Sensory Strategies To Support Regulation

-Plam

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As parents, one of our biggest roles is to teach our children how to regulate their bodies and manage their big
emotions. When children are able to successfully self-regulate, they are better able to focus, maintain friendships,
control impulses, and behave in socially acceptable ways. It is not expected for preschool or kindergarten-aged
children to know how to do this independently, but by grade two, children can start to recognize early signs of
dysregulation in themselves and choose tools to support their needs (Shanker, 2013). All children have a unique
sensory system specific to their brains and bodies. Sensory strategies that work for some children will not always
work for others. Because sensory activities can either be calming or alerting to the nervous system, it is important to
first recognize what our child’s preferences and responses are when engaging in sensory activities. One child can
jump on a trampoline for ten minutes then walk calmly inside to eat supper at the dinner table. Another child, after
jumping on the trampoline for ten minutes, can be so dysregulated that it leaves us wondering if we should get rid of
the trampoline altogether.

Family on a therapy

Practical Sensory Strategies

When using sensory strategies, our goal is to help our children regulate. Initially, parents will be required to support
the use of sensory tools alongside their children but as children become more independent in recognizing their own
needs, the amount of parent support will decrease. Success is achieved when a child is able to choose and utilize
their own preferred sensory tools prior to having a meltdown. Below are some great examples of sensory tools that
can be incorporated into our child’s daily routine:

Sensory tools to help alert the nervous system:
● Opportunities for dancing, playground play, cycling, and running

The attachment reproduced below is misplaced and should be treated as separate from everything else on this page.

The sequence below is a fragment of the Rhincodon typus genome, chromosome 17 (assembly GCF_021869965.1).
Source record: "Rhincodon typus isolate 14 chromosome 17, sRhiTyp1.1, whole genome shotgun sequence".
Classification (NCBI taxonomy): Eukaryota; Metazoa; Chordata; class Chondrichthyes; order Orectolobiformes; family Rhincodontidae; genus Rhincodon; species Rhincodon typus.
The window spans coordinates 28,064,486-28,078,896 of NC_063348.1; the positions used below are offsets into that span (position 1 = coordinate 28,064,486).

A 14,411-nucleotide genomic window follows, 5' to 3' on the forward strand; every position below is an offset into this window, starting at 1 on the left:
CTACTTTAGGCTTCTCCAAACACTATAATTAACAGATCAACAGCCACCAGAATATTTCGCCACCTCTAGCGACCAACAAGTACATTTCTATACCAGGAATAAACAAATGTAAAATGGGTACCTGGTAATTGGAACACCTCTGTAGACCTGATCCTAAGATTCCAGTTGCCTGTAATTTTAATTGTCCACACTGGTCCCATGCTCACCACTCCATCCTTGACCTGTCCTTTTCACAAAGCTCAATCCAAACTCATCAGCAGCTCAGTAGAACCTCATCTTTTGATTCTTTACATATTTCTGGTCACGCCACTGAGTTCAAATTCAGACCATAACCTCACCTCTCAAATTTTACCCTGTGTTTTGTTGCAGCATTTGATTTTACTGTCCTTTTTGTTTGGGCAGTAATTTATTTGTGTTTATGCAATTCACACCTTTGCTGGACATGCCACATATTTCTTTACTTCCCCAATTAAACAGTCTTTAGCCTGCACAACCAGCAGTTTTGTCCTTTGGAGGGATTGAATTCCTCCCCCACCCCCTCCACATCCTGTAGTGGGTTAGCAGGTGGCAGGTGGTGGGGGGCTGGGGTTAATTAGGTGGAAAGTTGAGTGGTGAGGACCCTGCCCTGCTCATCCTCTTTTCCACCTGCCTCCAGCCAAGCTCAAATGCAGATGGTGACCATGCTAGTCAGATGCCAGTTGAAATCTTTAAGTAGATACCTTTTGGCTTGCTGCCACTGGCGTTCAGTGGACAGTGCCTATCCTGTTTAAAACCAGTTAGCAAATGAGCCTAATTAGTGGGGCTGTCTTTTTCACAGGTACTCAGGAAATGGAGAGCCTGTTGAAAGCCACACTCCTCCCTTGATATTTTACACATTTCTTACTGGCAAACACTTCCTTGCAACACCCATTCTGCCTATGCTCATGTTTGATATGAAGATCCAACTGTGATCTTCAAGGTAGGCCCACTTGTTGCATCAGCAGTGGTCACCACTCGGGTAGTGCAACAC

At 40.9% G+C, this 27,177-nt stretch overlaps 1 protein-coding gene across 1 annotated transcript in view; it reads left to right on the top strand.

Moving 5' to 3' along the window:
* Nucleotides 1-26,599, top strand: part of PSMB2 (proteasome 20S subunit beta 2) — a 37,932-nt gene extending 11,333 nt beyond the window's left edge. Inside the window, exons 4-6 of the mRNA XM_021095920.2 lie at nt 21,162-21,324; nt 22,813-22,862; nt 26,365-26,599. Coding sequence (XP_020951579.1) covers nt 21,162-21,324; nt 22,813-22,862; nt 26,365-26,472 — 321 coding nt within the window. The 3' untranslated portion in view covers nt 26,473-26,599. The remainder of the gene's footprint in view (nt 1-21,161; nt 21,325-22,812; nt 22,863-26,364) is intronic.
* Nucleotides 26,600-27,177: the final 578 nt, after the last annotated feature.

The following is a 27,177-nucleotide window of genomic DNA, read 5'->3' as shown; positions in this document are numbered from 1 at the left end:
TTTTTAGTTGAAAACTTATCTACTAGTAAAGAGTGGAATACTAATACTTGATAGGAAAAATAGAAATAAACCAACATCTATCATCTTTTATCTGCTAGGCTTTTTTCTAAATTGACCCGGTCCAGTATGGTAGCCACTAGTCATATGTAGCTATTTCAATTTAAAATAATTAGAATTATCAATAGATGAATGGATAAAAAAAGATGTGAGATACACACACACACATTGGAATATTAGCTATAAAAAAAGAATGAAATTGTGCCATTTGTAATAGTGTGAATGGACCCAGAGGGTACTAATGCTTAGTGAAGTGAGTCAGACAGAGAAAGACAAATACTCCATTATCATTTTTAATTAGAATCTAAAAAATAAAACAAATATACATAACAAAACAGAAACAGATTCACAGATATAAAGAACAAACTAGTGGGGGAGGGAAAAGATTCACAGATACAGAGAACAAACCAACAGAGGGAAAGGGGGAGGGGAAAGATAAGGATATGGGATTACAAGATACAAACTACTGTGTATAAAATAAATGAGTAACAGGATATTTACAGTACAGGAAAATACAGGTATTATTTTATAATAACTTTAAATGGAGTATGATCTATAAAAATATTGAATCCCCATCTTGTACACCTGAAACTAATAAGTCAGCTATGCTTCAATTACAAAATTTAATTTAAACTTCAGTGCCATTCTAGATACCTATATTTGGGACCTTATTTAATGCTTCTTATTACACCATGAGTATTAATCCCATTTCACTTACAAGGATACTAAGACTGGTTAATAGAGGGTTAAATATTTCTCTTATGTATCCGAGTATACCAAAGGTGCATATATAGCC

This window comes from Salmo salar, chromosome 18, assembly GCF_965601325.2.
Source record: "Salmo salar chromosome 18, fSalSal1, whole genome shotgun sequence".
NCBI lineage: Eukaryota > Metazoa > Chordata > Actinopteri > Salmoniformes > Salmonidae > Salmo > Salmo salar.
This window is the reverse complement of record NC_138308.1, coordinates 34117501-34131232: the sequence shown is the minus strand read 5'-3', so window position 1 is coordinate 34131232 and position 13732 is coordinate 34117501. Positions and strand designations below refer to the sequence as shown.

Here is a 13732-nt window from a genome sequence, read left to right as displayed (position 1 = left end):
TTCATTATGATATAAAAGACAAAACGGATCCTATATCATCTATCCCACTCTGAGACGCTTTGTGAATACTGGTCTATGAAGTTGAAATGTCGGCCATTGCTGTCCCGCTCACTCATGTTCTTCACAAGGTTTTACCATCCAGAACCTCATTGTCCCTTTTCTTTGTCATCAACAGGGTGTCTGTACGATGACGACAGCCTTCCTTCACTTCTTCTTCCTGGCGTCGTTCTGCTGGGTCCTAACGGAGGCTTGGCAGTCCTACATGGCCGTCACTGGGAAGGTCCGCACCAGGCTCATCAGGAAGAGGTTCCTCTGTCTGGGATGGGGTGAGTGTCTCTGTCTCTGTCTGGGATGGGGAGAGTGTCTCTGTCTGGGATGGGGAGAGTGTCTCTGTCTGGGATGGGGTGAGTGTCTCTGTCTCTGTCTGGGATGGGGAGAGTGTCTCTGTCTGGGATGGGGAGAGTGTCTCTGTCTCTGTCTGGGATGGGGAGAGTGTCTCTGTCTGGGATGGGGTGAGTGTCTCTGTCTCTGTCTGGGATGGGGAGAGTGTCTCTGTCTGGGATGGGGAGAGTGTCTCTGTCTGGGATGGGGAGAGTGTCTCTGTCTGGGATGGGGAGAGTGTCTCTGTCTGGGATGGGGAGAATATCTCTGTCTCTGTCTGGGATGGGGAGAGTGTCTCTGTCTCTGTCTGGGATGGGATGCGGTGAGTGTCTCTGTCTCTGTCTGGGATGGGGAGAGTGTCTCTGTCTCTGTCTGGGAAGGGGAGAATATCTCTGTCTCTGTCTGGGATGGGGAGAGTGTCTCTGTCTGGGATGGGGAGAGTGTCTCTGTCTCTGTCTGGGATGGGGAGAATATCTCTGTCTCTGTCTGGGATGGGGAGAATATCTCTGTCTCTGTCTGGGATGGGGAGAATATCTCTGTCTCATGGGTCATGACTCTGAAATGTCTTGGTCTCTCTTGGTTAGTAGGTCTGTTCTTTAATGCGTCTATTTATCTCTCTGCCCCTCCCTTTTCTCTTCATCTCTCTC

● Use of an indoor obstacle course created from items such as couch cushions, hula
hoops, skipping ropes, and blankets. A space like this allows children to jump,
bounce, roll and crawl
● Snacks that are crunchy or cold snacks such as carrots, popcorn, or frozen fruit
● Therapy or yoga balls that allow children to bounce up and down on while seated

Sensory tools to help calm the nervous system:
● Play that encourages walking and acting like their favourite animal (bear walk, crab walk, slither like a snake,
etc.). This can be used strategically, for example when helping to transition a child to and from the dining
table
● Slowly rocking back and forth in a rocking chair. A great way to use this strategy is to incorporate it into a
bedtime routine
● Deep pressure squeezes. Count ten squeezes before a transition ex: before putting on winter gear!
● Carry, push or pull heavy objects. (ex: carry in groceries from the vehicle, push a laundry basket full of books
along the hallway)
● Yoga and deep breathing exercises after school as a way to decompress
● Creation of a calm space (not necessarily in their room) that is free from distractions. Bean bag
● chairs, pillows, or blankets can be used to create a cozy and comfortable space for our children to read
books, color, or listen to calming music. These spaces are most effective when also free from stimulating
technology devices.

Remember: Sensory strategies are not a one size fits all approach. If you require additional support and ideas on how
to best support your child’s regulation needs, reach out to a pediatric occupational therapist.

From Alberta Health Services – What Can Parents Do As Co-regulators?

1. Recognize signs of dysregulation in your child
2. Identify the stressors or environmental cues that trigger dysregulation for your child
3. Teach your child how to recognize and communicate his or her feelings, and to become more aware of
their response to stress
4. Help your child find a way to become more alert (if idling on low) or more calm (if revved up too high)

 

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